So, Freya and I started making our way to the Ouray Ice Park which was walking distance from our hotel. The ice park isn’t open for the climbing season yet, but it was still a magnificent sight to behold. I was enamored by the towering ice flows that covered the steep walls of the river canyon.
From there, we hiked up to see the memorial.
Just down the road from the memorial was an entrance to the Perimeter Trail. There was only one spot that was super icy and I had to put my microspikes on. Otherwise, the trail went from snow-covered to rocky and even muddy in a few places.
When the trail intersected with the Ice Park trail, we turned off so we would end up close to where we started.
We got back to our room around 1:30 pm, ate our lunches, and immediately took naps. When I woke up, the snow storm we were expecting was dumping snow outside. Big, fat, fluffy flakes. And I saw four deer walking around outside our room. They must have felt safe in the storm. I was glad we didn’t go on a bigger adventure that day, and I wondered if Kyle was warm enough with the storm rolling through. I had just enough time to shower and dry my hair before I needed to go collect Kyle from his ice climbing adventure.
We decided on Ouray Brewery for dinner. I may have been overly excited to see swings instead of barstools upon entering the bar. Every bar should have swings instead of barstools.
I had their Juicy Lucy burger with a side salad and Kyle had a pepper jack burger with fries and buffalo wings. We both had their IPA for our first beers but I switched to their chocolate porter for my “dessert” beer.
After dinner, the snow had let up quite a bit, so we returned to the hotel and soaked in one of the outdoor hot spring tubs for a while.
Kyle had a slightly later start on Sunday. He didn’t have to meet the group until 8:00 am so we didn’t hit the breakfast bar until 7:30. After we dropped him off, I went for another hot spring dip with a mug of coffee. Every morning should start with a soak in hot spring water with a mug of coffee.
By the time I got back to the room, it was 9:30 am and checkout was supposed to be 11 am. I called the front desk and asked for a late check-out because I still had to get ready for the day, get some work done and load the car up with everyone’s luggage. They gave me a 1-hour extension, which was perfect.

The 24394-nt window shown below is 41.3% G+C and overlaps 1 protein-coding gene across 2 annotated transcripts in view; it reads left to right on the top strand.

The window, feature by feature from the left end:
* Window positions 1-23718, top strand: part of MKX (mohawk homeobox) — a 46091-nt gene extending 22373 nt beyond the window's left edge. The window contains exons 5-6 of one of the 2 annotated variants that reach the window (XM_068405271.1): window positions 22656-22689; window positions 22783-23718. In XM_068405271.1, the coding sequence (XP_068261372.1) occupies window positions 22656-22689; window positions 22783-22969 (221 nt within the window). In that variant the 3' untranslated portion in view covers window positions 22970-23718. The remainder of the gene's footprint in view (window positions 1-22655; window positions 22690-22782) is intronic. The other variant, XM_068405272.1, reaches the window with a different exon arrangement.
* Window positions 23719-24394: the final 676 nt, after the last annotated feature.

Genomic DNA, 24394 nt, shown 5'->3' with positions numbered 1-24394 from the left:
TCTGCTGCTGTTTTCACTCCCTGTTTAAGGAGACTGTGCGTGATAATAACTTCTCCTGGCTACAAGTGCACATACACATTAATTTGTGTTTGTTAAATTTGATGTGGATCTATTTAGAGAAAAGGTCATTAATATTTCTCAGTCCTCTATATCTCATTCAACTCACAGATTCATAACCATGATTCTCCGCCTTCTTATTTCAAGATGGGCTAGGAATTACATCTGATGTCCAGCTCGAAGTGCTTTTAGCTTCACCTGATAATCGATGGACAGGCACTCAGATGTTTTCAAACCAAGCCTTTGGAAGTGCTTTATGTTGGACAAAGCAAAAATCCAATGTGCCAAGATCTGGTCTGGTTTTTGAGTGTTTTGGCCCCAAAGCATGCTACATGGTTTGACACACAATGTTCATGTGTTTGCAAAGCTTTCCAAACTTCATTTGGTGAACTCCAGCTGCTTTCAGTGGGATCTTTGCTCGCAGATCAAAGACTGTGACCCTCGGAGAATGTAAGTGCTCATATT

Even though we were hit with a snowstorm the night before, the day was turning out to be a warm sunny day. Around noon, with the Jeep loaded, Freya and I drove to the other end of town to grab lunch on a dog-friendly patio. I ordered a beer and pizza and we sat and soaked in the sunshine and lovely mountain views.
From there, we drove a few blocks to the Cascade Falls trailhead. After a very short and easy hike in, we found the falls with no problem. I could tell Freya was excited to do some more exploring after being cooped up all morning. Since the hike in was ridiculously short and we had some time to kill, we jumped on the perimeter trail where it met the falls trail. We didn’t make it to this part of the Perimeter trail the day before, so we had some fresh views. After a number of switchbacks, the trail started hugging a steep slope. We got an amazing view of the town nestled in the valley with larger peaks peeking out from the background.
Knowing that we would be spending several hours on the road later that day, I wanted to give Freya the opportunity to run around as much as possible. I took her to the Ouray Dog Park and we played approximately 87 rounds of fetch with a stick before she finally started to get bored in the late afternoon.
Luckily, right about that time, Kyle called me to tell me they were back so we could start the journey home. But first, I wanted to stop at Mouse’s Chocolates & Coffee and get some lattes and a sweet treat. Someone recommended I get the scrap cookie. They take all their scraps from making their gourmet chocolate, caramel and toffee candies and bake them into cookies. I’m glad I didn’t know about the scrap cookie until I was literally on my way out of town or I would have been eating them all weekend. Not that I necessarily ate anything healthy all weekend, anyway….
This trip was the perfect little getaway and I can’t wait to explore more the next time we visit.